Using week 9 Components of a good blog post and week 10 “How to write a blog post” document and create a blog post on an experience that is unique….
Journal: Microfiction, “Hummingbird” Microfiction takes minimalism to the absolute limit, telling as little of a story as possible
Journal: Microfiction, “Hummingbird”
Microfiction takes minimalism to the absolute limit, telling as little of a story as possible. Below, you will see the focus piece for our unit on microfiction, “Hummingbird,” by Maheen Ibrahim. For all its brevity, it is nevertheless an incredibly dramatic and moving story. What did you make of it? And why do you think Ibrahim decided to tell the story with so few words? After the story, you will see some questions that will help you get started on your analysis. As you respond to these questions, go into as much depth as possible. And be sure to review my lesson on how to break down a quotation before you begin. You will really need to focus your quotation analysis on single words and phrases in order to write enough!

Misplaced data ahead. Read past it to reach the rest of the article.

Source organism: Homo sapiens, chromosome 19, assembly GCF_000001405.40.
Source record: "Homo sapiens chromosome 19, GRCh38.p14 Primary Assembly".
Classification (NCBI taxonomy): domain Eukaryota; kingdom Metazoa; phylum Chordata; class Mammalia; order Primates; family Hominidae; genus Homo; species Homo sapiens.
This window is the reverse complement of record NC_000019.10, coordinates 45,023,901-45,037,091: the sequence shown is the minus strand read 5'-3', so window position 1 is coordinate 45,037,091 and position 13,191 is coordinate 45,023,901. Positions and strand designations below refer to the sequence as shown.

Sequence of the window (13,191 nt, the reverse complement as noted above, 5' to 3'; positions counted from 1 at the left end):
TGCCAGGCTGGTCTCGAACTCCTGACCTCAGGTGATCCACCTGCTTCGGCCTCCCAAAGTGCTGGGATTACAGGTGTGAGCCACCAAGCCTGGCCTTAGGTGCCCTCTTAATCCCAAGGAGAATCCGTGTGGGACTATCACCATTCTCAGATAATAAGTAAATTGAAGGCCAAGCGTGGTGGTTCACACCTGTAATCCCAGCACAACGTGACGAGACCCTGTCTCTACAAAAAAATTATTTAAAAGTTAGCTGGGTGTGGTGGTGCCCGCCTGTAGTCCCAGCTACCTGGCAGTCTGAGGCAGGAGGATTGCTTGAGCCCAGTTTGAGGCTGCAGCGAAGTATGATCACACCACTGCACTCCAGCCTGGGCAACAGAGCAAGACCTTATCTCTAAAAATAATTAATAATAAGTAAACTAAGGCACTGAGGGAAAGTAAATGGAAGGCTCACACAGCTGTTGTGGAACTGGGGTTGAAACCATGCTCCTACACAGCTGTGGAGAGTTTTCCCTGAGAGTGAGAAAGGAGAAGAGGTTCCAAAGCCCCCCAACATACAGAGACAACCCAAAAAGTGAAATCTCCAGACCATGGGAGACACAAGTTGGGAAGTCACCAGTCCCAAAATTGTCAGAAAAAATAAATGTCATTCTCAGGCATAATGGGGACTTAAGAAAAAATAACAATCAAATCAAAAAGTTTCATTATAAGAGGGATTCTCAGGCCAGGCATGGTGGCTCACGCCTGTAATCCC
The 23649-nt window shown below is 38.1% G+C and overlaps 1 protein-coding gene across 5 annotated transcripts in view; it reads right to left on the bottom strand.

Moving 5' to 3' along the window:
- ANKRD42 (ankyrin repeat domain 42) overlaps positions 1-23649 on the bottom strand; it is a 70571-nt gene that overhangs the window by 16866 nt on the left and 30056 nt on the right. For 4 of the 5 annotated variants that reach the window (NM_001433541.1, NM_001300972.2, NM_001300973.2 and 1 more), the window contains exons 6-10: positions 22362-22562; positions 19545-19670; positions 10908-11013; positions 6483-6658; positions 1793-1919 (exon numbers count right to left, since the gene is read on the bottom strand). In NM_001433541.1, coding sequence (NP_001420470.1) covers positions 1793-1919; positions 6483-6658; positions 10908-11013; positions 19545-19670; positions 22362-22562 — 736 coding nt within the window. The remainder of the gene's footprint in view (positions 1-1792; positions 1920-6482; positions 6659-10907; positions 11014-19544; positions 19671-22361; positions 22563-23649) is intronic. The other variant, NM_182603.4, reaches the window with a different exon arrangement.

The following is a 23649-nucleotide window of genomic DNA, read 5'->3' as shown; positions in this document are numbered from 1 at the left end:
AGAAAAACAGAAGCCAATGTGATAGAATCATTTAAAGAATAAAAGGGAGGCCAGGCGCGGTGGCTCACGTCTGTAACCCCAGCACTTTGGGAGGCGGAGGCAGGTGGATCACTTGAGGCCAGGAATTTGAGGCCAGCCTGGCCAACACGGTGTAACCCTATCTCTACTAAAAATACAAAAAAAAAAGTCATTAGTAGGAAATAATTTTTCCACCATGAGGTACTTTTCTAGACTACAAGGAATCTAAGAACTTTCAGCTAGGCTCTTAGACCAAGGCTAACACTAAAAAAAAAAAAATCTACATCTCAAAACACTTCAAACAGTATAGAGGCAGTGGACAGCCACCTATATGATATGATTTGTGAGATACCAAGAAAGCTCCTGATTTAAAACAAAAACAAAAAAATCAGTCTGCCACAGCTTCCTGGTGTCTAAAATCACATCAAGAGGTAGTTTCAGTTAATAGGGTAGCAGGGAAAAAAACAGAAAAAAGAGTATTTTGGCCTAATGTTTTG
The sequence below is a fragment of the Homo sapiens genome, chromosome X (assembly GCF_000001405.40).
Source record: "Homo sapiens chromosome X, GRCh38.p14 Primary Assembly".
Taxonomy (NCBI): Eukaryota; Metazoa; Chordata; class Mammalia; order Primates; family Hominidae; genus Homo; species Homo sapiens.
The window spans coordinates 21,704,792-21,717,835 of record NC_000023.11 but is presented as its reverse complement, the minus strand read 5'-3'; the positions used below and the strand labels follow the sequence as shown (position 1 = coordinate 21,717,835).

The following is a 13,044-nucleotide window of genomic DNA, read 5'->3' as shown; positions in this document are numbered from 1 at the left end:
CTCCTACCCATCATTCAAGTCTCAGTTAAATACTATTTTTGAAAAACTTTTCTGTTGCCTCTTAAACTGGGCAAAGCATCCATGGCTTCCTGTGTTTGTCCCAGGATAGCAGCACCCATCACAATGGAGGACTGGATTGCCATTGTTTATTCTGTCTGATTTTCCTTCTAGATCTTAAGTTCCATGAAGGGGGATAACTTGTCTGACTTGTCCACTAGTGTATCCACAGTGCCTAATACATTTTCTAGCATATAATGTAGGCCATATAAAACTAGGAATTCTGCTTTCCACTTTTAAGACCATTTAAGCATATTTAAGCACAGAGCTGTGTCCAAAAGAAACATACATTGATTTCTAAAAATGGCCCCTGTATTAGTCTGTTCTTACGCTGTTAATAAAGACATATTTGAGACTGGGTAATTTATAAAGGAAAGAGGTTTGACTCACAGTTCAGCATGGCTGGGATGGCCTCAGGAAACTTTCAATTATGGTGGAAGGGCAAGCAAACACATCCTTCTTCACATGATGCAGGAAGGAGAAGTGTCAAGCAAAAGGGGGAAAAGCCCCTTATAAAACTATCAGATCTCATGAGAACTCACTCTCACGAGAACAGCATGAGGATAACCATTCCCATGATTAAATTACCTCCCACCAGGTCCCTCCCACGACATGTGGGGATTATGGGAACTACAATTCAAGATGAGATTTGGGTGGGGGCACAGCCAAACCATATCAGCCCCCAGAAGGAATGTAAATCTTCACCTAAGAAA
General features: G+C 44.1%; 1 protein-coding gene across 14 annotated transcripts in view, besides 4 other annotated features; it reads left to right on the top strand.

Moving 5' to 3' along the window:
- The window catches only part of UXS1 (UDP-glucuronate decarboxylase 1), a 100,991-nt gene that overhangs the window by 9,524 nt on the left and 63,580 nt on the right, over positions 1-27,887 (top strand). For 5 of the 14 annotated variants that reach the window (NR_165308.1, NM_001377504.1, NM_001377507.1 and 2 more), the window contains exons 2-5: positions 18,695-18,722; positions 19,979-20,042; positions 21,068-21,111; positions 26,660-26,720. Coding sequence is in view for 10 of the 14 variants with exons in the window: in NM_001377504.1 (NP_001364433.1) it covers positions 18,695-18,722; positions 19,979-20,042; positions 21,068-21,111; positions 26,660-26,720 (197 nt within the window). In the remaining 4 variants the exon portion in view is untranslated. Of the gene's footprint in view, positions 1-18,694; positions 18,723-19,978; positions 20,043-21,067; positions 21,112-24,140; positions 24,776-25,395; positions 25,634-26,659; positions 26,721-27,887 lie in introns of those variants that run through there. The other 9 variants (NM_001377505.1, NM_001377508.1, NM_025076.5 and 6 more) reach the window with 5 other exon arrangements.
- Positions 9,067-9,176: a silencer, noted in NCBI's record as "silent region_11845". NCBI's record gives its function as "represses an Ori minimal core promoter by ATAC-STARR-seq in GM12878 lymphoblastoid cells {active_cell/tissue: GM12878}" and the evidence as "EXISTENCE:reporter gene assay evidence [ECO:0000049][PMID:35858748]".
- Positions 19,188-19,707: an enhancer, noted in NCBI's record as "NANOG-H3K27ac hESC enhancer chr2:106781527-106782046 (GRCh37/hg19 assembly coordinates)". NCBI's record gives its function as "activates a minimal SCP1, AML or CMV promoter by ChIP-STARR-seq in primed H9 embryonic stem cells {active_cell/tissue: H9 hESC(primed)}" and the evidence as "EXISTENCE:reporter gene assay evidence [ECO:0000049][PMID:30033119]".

Maheen Ibrahim, “Hummingbird”
The loud cries of his two-year-old daughter pierced the air as he smoothed down her hair, kissed her brow, and whispered to her, “Stay strong, little hummingbird”—before the immigration officers took her away.
How does the title of the story relate both to the character of the daughter and to the genre of microfiction itself?
What theme does the author represent with the contrast between “loud cries” and a whisper in “Hummingbird,” and again, how does this contrast relate to both the drama of the story and the genre of microfiction?